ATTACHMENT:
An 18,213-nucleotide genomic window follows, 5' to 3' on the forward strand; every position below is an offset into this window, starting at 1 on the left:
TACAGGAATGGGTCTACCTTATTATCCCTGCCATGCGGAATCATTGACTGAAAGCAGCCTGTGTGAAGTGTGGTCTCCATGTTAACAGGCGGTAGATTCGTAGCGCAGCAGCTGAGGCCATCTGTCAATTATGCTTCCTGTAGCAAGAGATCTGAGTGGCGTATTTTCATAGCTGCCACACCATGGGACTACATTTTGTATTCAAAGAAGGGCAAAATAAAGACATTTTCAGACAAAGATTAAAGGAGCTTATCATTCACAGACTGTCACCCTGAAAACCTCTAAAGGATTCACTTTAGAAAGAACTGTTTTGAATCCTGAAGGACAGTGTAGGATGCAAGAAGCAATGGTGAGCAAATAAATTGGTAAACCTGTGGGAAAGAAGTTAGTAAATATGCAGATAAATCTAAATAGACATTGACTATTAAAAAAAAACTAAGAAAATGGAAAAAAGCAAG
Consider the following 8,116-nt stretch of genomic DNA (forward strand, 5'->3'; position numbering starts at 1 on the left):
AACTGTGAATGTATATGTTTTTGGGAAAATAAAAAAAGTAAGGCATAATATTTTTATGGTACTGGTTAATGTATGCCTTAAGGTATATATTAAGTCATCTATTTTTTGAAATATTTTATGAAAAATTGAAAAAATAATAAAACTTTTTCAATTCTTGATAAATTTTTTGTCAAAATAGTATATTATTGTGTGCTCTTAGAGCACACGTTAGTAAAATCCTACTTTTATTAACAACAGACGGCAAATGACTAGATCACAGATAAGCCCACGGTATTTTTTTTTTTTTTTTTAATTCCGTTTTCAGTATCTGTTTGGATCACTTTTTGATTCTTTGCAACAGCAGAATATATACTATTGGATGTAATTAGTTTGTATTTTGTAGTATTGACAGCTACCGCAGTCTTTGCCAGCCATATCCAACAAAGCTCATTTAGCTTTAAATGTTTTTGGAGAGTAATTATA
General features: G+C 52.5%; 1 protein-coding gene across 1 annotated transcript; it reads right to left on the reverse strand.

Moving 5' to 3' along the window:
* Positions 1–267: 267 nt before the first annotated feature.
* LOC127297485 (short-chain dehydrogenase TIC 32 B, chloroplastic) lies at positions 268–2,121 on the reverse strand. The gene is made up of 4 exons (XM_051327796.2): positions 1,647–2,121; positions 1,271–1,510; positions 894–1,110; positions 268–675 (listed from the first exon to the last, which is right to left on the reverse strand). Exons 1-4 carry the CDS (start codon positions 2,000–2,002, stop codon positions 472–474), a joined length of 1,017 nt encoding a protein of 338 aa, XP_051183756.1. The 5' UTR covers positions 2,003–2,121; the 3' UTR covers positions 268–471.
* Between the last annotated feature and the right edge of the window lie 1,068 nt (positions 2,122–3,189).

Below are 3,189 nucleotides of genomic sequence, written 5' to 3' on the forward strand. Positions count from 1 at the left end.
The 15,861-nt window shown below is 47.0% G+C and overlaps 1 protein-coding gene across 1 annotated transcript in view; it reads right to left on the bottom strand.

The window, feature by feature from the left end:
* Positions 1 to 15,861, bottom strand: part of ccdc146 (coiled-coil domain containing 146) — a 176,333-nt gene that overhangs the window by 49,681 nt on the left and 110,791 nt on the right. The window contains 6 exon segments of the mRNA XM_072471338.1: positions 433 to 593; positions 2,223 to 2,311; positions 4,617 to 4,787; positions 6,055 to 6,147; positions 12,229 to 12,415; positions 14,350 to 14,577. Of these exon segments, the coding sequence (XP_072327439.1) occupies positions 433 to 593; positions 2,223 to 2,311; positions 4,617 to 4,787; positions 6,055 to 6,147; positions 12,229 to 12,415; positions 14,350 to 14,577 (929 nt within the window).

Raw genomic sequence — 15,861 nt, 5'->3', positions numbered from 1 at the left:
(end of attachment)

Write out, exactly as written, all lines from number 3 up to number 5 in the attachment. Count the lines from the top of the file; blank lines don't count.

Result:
Consider the following 8,116-nt stretch of genomic DNA (forward strand, 5'->3'; position numbering starts at 1 on the left):
AACTGTGAATGTATATGTTTTTGGGAAAATAAAAAAAGTAAGGCATAATATTTTTATGGTACTGGTTAATGTATGCCTTAAGGTATATATTAAGTCATCTATTTTTTGAAATATTTTATGAAAAATTGAAAAAATAATAAAACTTTTTCAATTCTTGATAAATTTTTTGTCAAAATAGTATATTATTGTGTGCTCTTAGAGCACACGTTAGTAAAATCCTACTTTTATTAACAACAGACGGCAAATGACTAGATCACAGATAAGCCCACGGTATTTTTTTTTTTTTTTTTAATTCCGTTTTCAGTATCTGTTTGGATCACTTTTTGATTCTTTGCAACAGCAGAATATATACTATTGGATGTAATTAGTTTGTATTTTGTAGTATTGACAGCTACCGCAGTCTTTGCCAGCCATATCCAACAAAGCTCATTTAGCTTTAAATGTTTTTGGAGAGTAATTATA
General features: G+C 52.5%; 1 protein-coding gene across 1 annotated transcript; it reads right to left on the reverse strand.